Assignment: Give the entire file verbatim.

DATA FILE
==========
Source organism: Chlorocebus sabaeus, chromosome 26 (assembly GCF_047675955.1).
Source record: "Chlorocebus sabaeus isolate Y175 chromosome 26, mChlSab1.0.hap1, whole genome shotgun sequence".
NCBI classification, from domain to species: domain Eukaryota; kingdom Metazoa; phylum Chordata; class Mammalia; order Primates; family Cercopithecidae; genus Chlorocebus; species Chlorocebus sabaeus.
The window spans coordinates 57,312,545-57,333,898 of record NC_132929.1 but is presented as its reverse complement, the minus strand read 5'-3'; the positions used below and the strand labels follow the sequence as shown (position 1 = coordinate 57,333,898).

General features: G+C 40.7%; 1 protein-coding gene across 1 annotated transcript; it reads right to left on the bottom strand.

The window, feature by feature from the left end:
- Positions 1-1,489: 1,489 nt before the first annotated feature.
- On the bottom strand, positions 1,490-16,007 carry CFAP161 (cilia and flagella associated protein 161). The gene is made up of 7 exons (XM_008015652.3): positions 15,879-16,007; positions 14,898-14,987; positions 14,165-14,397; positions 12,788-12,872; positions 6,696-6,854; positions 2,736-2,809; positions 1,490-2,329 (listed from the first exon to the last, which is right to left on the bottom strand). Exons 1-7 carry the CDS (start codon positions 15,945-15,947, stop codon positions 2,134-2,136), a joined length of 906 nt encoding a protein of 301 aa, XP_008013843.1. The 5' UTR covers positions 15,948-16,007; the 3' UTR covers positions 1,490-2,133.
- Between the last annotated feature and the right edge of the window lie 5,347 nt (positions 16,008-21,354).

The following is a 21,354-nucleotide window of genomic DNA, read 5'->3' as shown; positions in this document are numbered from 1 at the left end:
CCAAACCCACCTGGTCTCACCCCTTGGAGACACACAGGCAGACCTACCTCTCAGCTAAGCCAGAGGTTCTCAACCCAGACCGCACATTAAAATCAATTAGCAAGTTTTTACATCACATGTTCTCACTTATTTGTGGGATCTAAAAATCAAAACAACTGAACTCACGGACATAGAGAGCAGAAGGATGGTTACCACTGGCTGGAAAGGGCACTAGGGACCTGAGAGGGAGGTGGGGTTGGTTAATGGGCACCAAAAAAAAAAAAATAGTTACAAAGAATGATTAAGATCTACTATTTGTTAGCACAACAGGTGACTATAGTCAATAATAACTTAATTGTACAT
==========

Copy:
Source organism: Chlorocebus sabaeus, chromosome 26 (assembly GCF_047675955.1).
Source record: "Chlorocebus sabaeus isolate Y175 chromosome 26, mChlSab1.0.hap1, whole genome shotgun sequence".
NCBI classification, from domain to species: domain Eukaryota; kingdom Metazoa; phylum Chordata; class Mammalia; order Primates; family Cercopithecidae; genus Chlorocebus; species Chlorocebus sabaeus.
The window spans coordinates 57,312,545-57,333,898 of record NC_132929.1 but is presented as its reverse complement, the minus strand read 5'-3'; the positions used below and the strand labels follow the sequence as shown (position 1 = coordinate 57,333,898).

General features: G+C 40.7%; 1 protein-coding gene across 1 annotated transcript; it reads right to left on the bottom strand.

The window, feature by feature from the left end:
- Positions 1-1,489: 1,489 nt before the first annotated feature.
- On the bottom strand, positions 1,490-16,007 carry CFAP161 (cilia and flagella associated protein 161). The gene is made up of 7 exons (XM_008015652.3): positions 15,879-16,007; positions 14,898-14,987; positions 14,165-14,397; positions 12,788-12,872; positions 6,696-6,854; positions 2,736-2,809; positions 1,490-2,329 (listed from the first exon to the last, which is right to left on the bottom strand). Exons 1-7 carry the CDS (start codon positions 15,945-15,947, stop codon positions 2,134-2,136), a joined length of 906 nt encoding a protein of 301 aa, XP_008013843.1. The 5' UTR covers positions 15,948-16,007; the 3' UTR covers positions 1,490-2,133.
- Between the last annotated feature and the right edge of the window lie 5,347 nt (positions 16,008-21,354).

The following is a 21,354-nucleotide window of genomic DNA, read 5'->3' as shown; positions in this document are numbered from 1 at the left end:
CCAAACCCACCTGGTCTCACCCCTTGGAGACACACAGGCAGACCTACCTCTCAGCTAAGCCAGAGGTTCTCAACCCAGACCGCACATTAAAATCAATTAGCAAGTTTTTACATCACATGTTCTCACTTATTTGTGGGATCTAAAAATCAAAACAACTGAACTCACGGACATAGAGAGCAGAAGGATGGTTACCACTGGCTGGAAAGGGCACTAGGGACCTGAGAGGGAGGTGGGGTTGGTTAATGGGCACCAAAAAAAAAAAAATAGTTACAAAGAATGATTAAGATCTACTATTTGTTAGCACAACAGGTGACTATAGTCAATAATAACTTAATTGTACAT